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A Pox on...

I remember getting in line and preparing for pain. I didn’t look as they jabbed my upper arm repeatedly with a needle. It hurt, and during subsequent days the wound reddened and festered into a blister that soon scabbed over and healed, leaving a circular scar that indicated I had been vaccinated against smallpox. That was back in the late ’50s. There were still cases of the disease in the world at that time, though none had been reported in the United States for more than 10 years.

When the Bush administration announced its smallpox plan on Dec. 13, it got me thinking back to this childhood memory. It also got me thinking about the history of this scourge, and wondering why it had replaced anthrax as George W.’s “bioterror disease of the year.”

Smallpox (variola virus) began infecting humans between 3,000 and 12,000 years ago. Some think it first struck northeast Africa; others think China or the Indus Valley. Regardless of where this occurred, the parasitic virus soon developed an exclusive preference for humans. It became dangerously contagious as people began to practice agriculture and settle down into villages, towns and cities. Epidemics of the disease would periodically break out with devastating results: It has been estimated that virulent outbreaks in the 18th century alone led to the deaths of 60 million Europeans.

The disease was introduced to the New World by infected Spanish conquistadors. Smallpox epidemics often flared up in the New World’s native peoples following contact with Europeans. The disease was a major contributor to precipitous population declines that followed contact. For example, within 10 years of contact with Cortez, the native populations of Mexico dropped from an estimated 25 million to six-and-a-half million.

Smallpox apparently got its first duty as a biological weapon in the 18th century when the British used infected blankets against natives during the French and Indian War. The disease would later follow the trade and exploration routes across North America, leaving vast numbers of dead Indians in its wake.

In 1796, English country doctor Edward Jenner performed the first vaccination against the disease after observing that cow milkers who had been exposed to cowpox (vaccinia virus) did not come down with smallpox. Jenner took some exudate from a person infected with cowpox and infected a healthy person with it. His research found that going through the relatively mild discomfort of cowpox resulted in immunity to the closely related smallpox virus. Jenner called his breakthrough procedure “vaccination,” a term derived from the Latin word vaccinus (“relating to cows”). Vaccinia is still used as the live virus in smallpox vaccine today.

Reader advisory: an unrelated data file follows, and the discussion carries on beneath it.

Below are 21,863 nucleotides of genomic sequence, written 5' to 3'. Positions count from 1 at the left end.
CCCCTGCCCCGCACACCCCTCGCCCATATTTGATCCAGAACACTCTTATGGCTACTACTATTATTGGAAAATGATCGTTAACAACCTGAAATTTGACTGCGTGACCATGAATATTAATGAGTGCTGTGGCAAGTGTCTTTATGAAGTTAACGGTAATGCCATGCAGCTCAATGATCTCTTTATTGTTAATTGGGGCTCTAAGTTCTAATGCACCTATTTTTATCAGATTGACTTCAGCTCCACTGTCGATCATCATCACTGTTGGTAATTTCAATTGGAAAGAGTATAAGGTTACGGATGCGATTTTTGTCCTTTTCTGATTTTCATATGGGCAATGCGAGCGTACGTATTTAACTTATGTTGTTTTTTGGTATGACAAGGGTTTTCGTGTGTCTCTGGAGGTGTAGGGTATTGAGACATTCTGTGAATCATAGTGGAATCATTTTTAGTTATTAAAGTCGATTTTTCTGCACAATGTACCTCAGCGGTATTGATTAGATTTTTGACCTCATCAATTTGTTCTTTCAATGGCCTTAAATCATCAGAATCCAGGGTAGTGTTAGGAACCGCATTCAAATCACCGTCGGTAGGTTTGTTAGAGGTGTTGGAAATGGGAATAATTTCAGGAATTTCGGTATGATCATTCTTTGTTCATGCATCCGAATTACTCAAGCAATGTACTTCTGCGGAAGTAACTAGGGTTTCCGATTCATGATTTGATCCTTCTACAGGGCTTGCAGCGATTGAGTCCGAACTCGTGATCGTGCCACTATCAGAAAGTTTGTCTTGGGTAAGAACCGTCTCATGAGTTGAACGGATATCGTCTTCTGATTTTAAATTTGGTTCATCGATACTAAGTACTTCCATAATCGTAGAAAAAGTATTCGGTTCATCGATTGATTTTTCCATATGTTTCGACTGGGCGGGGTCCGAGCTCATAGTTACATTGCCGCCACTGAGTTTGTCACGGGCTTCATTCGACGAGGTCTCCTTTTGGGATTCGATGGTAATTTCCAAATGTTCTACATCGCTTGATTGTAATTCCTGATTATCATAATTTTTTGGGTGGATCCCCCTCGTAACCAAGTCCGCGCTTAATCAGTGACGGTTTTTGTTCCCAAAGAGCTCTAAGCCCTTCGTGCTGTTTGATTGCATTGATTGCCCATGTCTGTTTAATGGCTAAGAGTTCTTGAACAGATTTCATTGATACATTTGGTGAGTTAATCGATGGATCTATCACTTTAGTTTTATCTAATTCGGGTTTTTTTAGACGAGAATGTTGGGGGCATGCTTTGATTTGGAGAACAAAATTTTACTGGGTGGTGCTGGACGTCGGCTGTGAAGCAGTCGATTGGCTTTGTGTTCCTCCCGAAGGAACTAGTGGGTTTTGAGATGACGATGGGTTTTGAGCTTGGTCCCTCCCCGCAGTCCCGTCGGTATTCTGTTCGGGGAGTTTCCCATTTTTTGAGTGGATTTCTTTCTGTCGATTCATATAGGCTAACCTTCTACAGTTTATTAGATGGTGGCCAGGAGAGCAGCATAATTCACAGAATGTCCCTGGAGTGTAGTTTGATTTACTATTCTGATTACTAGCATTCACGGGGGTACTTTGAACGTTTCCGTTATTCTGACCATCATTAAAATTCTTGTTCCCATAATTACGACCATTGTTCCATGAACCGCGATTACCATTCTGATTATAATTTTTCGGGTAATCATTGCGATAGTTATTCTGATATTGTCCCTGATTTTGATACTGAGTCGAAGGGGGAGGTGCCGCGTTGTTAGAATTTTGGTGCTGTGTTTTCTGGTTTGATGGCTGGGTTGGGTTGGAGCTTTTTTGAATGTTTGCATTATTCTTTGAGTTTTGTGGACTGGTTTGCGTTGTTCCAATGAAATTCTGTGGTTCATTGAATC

Jenner’s smallpox vaccination procedure was simple, and its use rapidly spread. The procedure was adopted in the United States in the early 19th century, and vaccination against the disease was quickly promoted. Whether the U.S. military intentionally exposed Native Americans to the disease has been hotly debated, but the history of U.S. immunization policy tends to support the claim that smallpox was employed as a weapon of genocide. The U.S. government waited 20 years after it mounted an aggressive vaccination program for whites before native peoples were afforded its lifesaving benefits.

In 1967, the World Health Organization, shifting from mass vaccinations, began to target actual infections and vaccinate only those in the area where infections occurred. This focused international effort ultimately led to the disease’s eradication in 1979. The last known naturally occurring case of smallpox was reported in Somalia on Oct. 26, 1977.

While the disease was eradicated in nature, two countries kept the deadly virus alive for “research purposes”—Russia and the United States. Concerns that the virus might fall into the hands of terrorists prompted the W.H.O. to call for the destruction of all smallpox stocks. George W. ignored this important issue in his smallpox plan, providing no details about when the United States will destroy its virus stock. Instead, he called for the immediate vaccination of military and health-care workers.

The vaccine now stockpiled is unlicensed and has not been subjected to, nor would it likely pass, the Food and Drug Administration’s vaccine-testing requirements. The military and health-care workers to be vaccinated will serve as guinea pigs. Due to the wide range of ill effects associated with the vaccine’s live vaccinia virus (based on research done back in 1968!), George W. and gang have gone to the extraordinary length of absolving those who produce and administer it from liability for any resulting harm. Section 304 of the Homeland Security Act leaves the U.S. taxpayer holding the bag for vaccine-related injuries and deaths.

The Centers for Disease Control and Prevention recommends that persons who have ever had skin conditions such as eczema, dermatitis or severe acne, those with weakened immune systems, pregnant and breast-feeding women and children under 18 years of age should not be vaccinated. Women are also warned that conception within four weeks after vaccination could result in miscarriages and stillbirths.

It seems to me that real security from smallpox can be achieved only through the destruction of existing disease stocks. Ironically, the vaccine currently promoted for such security has a higher risk for injury and death than that presented by the current threat of smallpox. The funds and human resources being channeled into George W.’s smallpox program also drain resources from other far more appropriate public health efforts against the real epidemics and health care problems before us. When offered a smallpox vaccination, I’ll just say “No.”

—Tom Nattell

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